What he did do, however, is reset ALL my privacy settings , defaulting most of them to "everyone", in his great privacy overhaul now that he's SO concerned with it. Having my tagged photos changed from "just me" to "everyone" pisses me off.

So - here we go again. You should all run the privacy scan again if you've had the notification about changes to privacy :wall:

IceAlisa
05-30-2010, 06:40 PM
Yes, I absolutely agree that the whole privacy thing stinks. It's a pain in the ass and it forced me to delete all my interests lest they all be linked and displayed my otherwise private profile.

It pissed me off too, there is a post to that effect. And I have been posting privacy warnings on my FB news feed to help people out.

So now that FB has been threatened with users deleting accounts, Europeans contemplating legal action and other potential competitor sites popping up, they seem to be backpedalling. They've been slapped on the wrist. Lets see what they will do.

*Jen*
05-30-2010, 06:55 PM
Yes, I absolutely agree that the whole privacy thing stinks.

And my comment about him being nuts was in response to an article about the problems with the privacy thing...

Now can you see where I'm coming from?

I don't know how well he is responding yet. At the moment, I think he wants to be seen to be concerned, but as all my settings were changed...I don't know how concerned he is in reality. Hopefully he'll get serious about it with the threat of legal action.

There's been a bit of talk in Australia about legal action too. The Federal Police aren't happy with various aspects of it, and there was a girl murdered a few weeks ago by a guy who lured her out over facebook.

That is no way the fault of facebook, but I do wish there more information about the dangers of having zero privacy settings for teenagers who don't remember life before the internet.

IceAlisa
05-30-2010, 07:00 PM
And my comment about him being nuts was in response to an article about the problems with the privacy thing...

Now can you see where I'm coming from? You called him Zuckerwit which to me sounds like nitwit or a half-wit and is a whole different thing. I don't know if he is nuts but an arrogant asshole, that he is.


I don't know how well he is responding yet. At the moment, I think he wants to be seen to be concerned, but as all my settings were changed...I don't know how concerned he is in reality. Hopefully he'll get serious about it with the threat of legal action.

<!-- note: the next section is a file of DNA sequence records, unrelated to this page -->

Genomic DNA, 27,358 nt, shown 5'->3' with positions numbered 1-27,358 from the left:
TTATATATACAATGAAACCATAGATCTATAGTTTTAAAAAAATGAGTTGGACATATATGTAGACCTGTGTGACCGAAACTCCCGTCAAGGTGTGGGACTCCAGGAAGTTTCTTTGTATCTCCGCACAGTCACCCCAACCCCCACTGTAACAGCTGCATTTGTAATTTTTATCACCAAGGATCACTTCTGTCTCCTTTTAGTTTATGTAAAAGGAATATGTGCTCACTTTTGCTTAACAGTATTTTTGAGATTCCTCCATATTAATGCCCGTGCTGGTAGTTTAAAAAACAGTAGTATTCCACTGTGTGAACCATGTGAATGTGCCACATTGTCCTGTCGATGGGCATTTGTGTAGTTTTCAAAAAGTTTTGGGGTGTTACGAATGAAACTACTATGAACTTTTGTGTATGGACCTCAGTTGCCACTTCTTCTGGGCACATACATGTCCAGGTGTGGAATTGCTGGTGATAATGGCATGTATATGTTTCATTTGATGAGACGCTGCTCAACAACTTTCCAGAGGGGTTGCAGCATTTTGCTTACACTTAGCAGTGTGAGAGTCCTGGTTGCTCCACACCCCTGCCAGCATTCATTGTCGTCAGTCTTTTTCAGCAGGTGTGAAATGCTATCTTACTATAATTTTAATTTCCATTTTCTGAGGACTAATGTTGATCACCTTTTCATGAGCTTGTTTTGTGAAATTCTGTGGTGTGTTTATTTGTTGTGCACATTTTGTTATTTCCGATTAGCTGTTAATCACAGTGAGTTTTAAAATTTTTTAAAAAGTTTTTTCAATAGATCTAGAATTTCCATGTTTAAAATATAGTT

There's been a bit of talk in Australia about legal action too. The Federal Police aren't happy with various aspects of it, and there was a girl murdered a few weeks ago by a guy who lured her out over facebook. My settings remained the same. There was a pop up message thingy a few days ago that said privacy is now made easier (whatever that means) and that your current settings are still the same. I checked and they are.

*Jen*
05-30-2010, 07:31 PM
You called him Zuckerwit which to me sounds like nitwit or a half-wit and is a whole different thing. I don't know if he is nuts but an arrogant asshole, that he is.

No I didn't - I called him ZuckerTWIT. I think he's a twit, not a half-wit, because rather than immediately addressing the privacy concerns, he reiterated that he thinks an open and connected world is a better one, which shows that he has no real concept of the privacy concerns at all.

Reuven
05-30-2010, 07:32 PM
Time Magazine has a brilliant article (http://www.time.com/time/business/article/0,8599,1990582,00.html) on FB. I found it thought provoking and just re-inforces my decision not to join.
A couple of quotes:


In his keynote announcing Open Graph, Zuckerberg said, "We're building a Web where the default is social." But default settings are part of the reason Facebook is in the hot seat now. In the past, when Facebook changed its privacy controls, it tended to automatically set users' preferences to maximum exposure and then put the onus on us to go in and dial them back. In December, the company set the defaults for a lot of user information so that everyone — even non-Facebook members — could see such details as status updates and lists of friends and interests. Many of us scrambled for cover, restricting who gets to see what on our profile pages. But it's still nearly impossible to tease out how our data might be used in other places, such as Facebook applications or elsewhere on the Web.



Zuckerberg believes that most people want to share more about themselves online. He's almost paternalistic in describing the trend. "The way that people think about privacy is changing a bit," he says. "What people want isn't complete privacy. It isn't that they want secrecy. It's that they want control over what they share and what they don't.”
Unfortunately, Facebook has a shaky history of granting people that control. In November 2007, when the company tried to make its first foray into the broader Web, it rolled out Facebook Beacon, in which users were automatically signed up for a program that sent a notice to all their friends on Facebook if, say, they made a purchase on a third-party site, like movie tickets on Fandango. Initially, users couldn't opt out of the service altogether — they had to click No Thanks with each individual purchase. And, worse, investigations by security analysts found that even after users hit No Thanks, websites sent purchase details back to Facebook, which the company then deleted.